Research at the Semiconductor Physics Division is focused on the investigation and fabrication of semiconductor hetero- and nanostructures, ranging from nanofabrication, fundamental investigations and modeling of physical properties up to the realization of novel nanostructure devices for spintronic and infrared optoelectronic applications. Nanostructures are fabricated using advanced lithography and processing techniques including electron beam lithography, holographic lithography, as well as self-assembled growth of quantum dots using molecular beam epitaxy. For these purposes, a class 100 clean room facility with all necessary processing equipment is run at the institute. The objective of nanofabrication is to produce defect-free structures in the sub 50 nm range with good control of shapes and compositions, sharp heterointerfaces and excellent optical and electronic properties. A particular emphasis lies on the development of site-control techniques for positioning of self-assembled nanostructures.

Physical Properties

The fundamental structural, electronic, optical and magnetic properties of nanostructures are studied using a wide range of techniques: from advanced x-ray scattering techniques using advanced laboratory as well as synchrotron radiation sources, high-resolution electron microscopy, scanning force and scanning tunneling microscopy, to optical spectroscopy as well as low temperature magnetotransport investigations. An important research goal is to correlate the actual electronic properties of nanostructures with the structural properties determined by the fabrication processes, taking advantage of the complementary information gained by the wide range of techniques and modeling tools. A strong emphasis is on infrared spectroscopy of interband and intersubband electronic transitions in SiGe and narrow band gap semiconductors heterostructures, as well as on ballistic and quantum transport studies of SiGe and III-V hetero- and nanostructures in the milli-Kelvin temperature regime. In addition, the magnetic properties of magnetic semiconductor hetero- and nano­structures are investigated, and novel tools for nanostructure investigations based on synchrotron light sources are developed.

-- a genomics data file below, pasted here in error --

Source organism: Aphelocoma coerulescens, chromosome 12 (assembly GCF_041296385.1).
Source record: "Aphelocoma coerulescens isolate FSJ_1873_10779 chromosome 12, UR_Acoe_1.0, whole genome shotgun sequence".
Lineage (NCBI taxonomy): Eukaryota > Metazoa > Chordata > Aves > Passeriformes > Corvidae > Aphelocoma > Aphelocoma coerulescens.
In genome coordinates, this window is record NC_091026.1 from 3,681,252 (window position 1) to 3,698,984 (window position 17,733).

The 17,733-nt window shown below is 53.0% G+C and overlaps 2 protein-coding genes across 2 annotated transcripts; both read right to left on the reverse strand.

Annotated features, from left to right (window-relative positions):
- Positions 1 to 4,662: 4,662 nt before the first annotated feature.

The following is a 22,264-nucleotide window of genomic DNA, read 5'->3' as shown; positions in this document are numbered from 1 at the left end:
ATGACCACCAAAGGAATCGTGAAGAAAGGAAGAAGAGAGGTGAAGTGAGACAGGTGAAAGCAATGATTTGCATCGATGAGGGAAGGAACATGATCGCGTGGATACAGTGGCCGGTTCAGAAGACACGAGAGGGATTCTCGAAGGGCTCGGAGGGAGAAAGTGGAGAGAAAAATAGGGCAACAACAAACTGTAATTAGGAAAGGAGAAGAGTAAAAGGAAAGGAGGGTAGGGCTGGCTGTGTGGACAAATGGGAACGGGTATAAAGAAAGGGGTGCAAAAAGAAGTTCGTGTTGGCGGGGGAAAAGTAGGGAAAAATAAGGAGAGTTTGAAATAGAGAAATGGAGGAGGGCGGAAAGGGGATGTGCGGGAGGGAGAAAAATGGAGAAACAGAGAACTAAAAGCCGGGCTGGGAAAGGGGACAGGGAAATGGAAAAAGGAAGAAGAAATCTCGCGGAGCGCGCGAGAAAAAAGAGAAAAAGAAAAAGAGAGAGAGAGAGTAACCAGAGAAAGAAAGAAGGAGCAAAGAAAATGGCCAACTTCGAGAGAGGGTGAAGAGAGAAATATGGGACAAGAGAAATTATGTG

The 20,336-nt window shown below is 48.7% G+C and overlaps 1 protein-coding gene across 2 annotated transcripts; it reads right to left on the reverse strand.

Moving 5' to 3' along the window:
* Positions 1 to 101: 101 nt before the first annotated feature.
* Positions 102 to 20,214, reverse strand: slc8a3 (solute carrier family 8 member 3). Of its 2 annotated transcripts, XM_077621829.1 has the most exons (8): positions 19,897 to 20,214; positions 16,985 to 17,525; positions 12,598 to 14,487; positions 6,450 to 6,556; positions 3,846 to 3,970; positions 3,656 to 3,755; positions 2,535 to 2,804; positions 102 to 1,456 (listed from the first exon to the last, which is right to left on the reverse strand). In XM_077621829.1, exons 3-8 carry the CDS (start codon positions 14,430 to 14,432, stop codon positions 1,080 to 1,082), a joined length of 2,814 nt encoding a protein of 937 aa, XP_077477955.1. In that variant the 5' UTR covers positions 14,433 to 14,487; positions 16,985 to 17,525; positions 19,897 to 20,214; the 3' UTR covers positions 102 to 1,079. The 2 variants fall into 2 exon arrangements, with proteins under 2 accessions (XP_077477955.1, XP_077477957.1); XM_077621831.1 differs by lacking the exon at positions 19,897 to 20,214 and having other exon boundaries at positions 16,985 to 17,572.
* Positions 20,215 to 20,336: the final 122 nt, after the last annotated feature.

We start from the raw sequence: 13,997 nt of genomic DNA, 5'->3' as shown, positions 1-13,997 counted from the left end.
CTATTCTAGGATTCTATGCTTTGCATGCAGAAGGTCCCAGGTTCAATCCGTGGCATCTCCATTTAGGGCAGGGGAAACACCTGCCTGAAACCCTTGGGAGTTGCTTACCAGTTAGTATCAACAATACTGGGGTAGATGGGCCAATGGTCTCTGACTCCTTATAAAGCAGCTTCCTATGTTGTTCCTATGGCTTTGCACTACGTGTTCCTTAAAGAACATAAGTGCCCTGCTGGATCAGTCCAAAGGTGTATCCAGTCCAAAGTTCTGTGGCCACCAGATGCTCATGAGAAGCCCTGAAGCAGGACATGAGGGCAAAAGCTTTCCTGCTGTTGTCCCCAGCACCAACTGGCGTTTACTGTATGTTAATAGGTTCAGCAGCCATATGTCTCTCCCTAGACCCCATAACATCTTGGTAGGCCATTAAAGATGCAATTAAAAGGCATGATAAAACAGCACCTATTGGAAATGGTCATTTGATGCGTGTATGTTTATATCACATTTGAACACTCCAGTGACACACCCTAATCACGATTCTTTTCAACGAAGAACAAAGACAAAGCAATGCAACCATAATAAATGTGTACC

Several research projects are devoted to the fabrication of hetero- and nanostructure devices, for mid-infrared intersubband and interband detectors, quantum cascade structures, mid-infrared vertical cavity surface emitting lasers, resonant cavity detectors as well as transport devices such as quantum dot and single electron transistors. In addition, novel spintronic devices are developed that exploit the spin degree of freedom for new functionalities.


From the materials side, a strong focus is on Si/SiGe based hetero- and nanostructures for which a molecular beam epitaxy system is operated in the clean room of the institute as well as another system devoted to in situ growth studies using scanning tunneling microscopy. The second major material system encompasses the narrow gap IV-VI compounds, based on PbSe and PbTe as well as the magnetic europium chalcogenide semiconductors. For these materials another two molecular beam epitaxy systems are operated at the institute. The fabricated samples and structures are also supplied to research groups outside of the institute in the framework of long-term international collaborations. Vice versa, also materials and structures from outside groups are investigated with techniques developed at our institute.